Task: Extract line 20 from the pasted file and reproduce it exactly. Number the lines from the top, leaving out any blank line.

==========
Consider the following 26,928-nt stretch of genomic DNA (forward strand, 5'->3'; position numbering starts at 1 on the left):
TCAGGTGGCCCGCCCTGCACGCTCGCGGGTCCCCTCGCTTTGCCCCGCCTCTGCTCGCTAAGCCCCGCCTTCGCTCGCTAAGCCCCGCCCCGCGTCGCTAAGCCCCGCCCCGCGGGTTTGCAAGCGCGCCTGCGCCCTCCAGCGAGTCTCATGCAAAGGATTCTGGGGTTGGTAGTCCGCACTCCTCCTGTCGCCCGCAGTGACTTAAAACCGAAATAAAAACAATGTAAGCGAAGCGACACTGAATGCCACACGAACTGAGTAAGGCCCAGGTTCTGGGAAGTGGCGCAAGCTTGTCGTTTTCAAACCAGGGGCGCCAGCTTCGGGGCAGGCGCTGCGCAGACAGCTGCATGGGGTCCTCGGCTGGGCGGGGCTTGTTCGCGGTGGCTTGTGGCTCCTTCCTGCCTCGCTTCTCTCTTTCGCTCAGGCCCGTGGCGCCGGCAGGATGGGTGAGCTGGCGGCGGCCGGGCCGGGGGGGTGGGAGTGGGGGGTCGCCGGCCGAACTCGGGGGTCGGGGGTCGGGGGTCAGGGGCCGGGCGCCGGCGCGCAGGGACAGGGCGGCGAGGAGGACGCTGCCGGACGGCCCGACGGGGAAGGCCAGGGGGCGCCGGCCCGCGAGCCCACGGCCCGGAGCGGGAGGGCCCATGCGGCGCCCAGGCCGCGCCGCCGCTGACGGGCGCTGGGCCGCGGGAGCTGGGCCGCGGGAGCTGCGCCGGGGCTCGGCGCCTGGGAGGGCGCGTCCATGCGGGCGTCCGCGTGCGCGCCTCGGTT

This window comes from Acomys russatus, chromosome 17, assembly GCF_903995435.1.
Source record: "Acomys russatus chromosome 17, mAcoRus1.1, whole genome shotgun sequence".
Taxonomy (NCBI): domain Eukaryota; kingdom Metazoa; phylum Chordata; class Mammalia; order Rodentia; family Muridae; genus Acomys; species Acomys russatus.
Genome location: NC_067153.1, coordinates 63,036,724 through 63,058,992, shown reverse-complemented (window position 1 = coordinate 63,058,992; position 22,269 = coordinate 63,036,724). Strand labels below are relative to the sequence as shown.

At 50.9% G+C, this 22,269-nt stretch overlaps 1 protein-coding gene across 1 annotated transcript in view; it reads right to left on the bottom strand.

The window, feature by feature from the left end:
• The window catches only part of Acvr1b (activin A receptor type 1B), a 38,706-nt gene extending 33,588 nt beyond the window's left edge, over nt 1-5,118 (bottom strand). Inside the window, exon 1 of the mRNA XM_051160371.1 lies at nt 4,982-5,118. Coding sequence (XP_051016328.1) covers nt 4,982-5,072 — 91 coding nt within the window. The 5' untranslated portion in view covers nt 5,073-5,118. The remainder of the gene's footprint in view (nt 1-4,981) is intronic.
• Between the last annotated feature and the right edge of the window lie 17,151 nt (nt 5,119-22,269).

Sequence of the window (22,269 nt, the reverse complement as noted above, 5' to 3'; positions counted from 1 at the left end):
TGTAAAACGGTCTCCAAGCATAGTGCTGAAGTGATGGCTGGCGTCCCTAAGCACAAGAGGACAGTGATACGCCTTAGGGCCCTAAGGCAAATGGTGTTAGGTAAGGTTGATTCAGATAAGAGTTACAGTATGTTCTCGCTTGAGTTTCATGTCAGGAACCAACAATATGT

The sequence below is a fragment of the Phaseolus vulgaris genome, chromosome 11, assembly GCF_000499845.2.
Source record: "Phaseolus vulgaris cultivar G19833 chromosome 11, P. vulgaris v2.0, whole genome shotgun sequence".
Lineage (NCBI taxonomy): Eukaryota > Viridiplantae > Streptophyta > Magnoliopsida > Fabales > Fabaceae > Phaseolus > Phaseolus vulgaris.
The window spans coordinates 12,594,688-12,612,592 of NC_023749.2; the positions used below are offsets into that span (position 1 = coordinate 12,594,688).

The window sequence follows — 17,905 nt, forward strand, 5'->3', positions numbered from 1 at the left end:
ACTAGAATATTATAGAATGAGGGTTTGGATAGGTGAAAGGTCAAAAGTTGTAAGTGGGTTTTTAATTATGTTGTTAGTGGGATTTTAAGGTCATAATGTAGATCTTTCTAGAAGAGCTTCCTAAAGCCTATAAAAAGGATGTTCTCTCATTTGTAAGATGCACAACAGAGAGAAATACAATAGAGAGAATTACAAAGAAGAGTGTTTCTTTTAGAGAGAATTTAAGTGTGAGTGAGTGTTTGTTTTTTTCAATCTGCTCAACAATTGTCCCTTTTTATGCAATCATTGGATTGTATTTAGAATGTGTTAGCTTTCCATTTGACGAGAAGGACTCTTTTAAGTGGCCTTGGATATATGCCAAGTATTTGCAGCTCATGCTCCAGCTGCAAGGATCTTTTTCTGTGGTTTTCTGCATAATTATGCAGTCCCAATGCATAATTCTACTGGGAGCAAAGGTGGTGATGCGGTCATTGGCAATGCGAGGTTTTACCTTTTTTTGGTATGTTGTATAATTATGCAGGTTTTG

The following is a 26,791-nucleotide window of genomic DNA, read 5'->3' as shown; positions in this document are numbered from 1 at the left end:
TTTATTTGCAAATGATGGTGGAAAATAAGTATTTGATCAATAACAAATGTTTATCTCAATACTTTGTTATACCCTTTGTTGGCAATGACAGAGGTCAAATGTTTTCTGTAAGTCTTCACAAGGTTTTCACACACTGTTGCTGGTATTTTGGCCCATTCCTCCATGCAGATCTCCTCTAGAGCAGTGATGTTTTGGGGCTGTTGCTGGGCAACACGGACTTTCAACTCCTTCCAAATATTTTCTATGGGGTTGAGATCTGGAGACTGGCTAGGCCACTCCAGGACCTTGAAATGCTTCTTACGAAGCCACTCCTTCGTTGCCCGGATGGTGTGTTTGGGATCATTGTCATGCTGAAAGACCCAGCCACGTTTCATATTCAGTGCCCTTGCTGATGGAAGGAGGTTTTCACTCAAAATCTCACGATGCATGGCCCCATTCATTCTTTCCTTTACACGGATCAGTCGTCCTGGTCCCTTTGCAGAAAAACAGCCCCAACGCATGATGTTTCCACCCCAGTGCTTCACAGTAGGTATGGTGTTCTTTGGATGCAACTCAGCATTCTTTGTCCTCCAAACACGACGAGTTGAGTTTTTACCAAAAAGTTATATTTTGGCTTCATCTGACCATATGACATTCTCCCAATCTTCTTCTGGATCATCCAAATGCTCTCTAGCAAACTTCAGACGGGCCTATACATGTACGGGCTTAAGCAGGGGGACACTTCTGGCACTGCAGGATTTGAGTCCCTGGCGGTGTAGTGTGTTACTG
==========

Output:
TTTATTTGCAAATGATGGTGGAAAATAAGTATTTGATCAATAACAAATGTTTATCTCAATACTTTGTTATACCCTTTGTTGGCAATGACAGAGGTCAAATGTTTTCTGTAAGTCTTCACAAGGTTTTCACACACTGTTGCTGGTATTTTGGCCCATTCCTCCATGCAGATCTCCTCTAGAGCAGTGATGTTTTGGGGCTGTTGCTGGGCAACACGGACTTTCAACTCCTTCCAAATATTTTCTATGGGGTTGAGATCTGGAGACTGGCTAGGCCACTCCAGGACCTTGAAATGCTTCTTACGAAGCCACTCCTTCGTTGCCCGGATGGTGTGTTTGGGATCATTGTCATGCTGAAAGACCCAGCCACGTTTCATATTCAGTGCCCTTGCTGATGGAAGGAGGTTTTCACTCAAAATCTCACGATGCATGGCCCCATTCATTCTTTCCTTTACACGGATCAGTCGTCCTGGTCCCTTTGCAGAAAAACAGCCCCAACGCATGATGTTTCCACCCCAGTGCTTCACAGTAGGTATGGTGTTCTTTGGATGCAACTCAGCATTCTTTGTCCTCCAAACACGACGAGTTGAGTTTTTACCAAAAAGTTATATTTTGGCTTCATCTGACCATATGACATTCTCCCAATCTTCTTCTGGATCATCCAAATGCTCTCTAGCAAACTTCAGACGGGCCTATACATGTACGGGCTTAAGCAGGGGGACACTTCTGGCACTGCAGGATTTGAGTCCCTGGCGGTGTAGTGTGTTACTG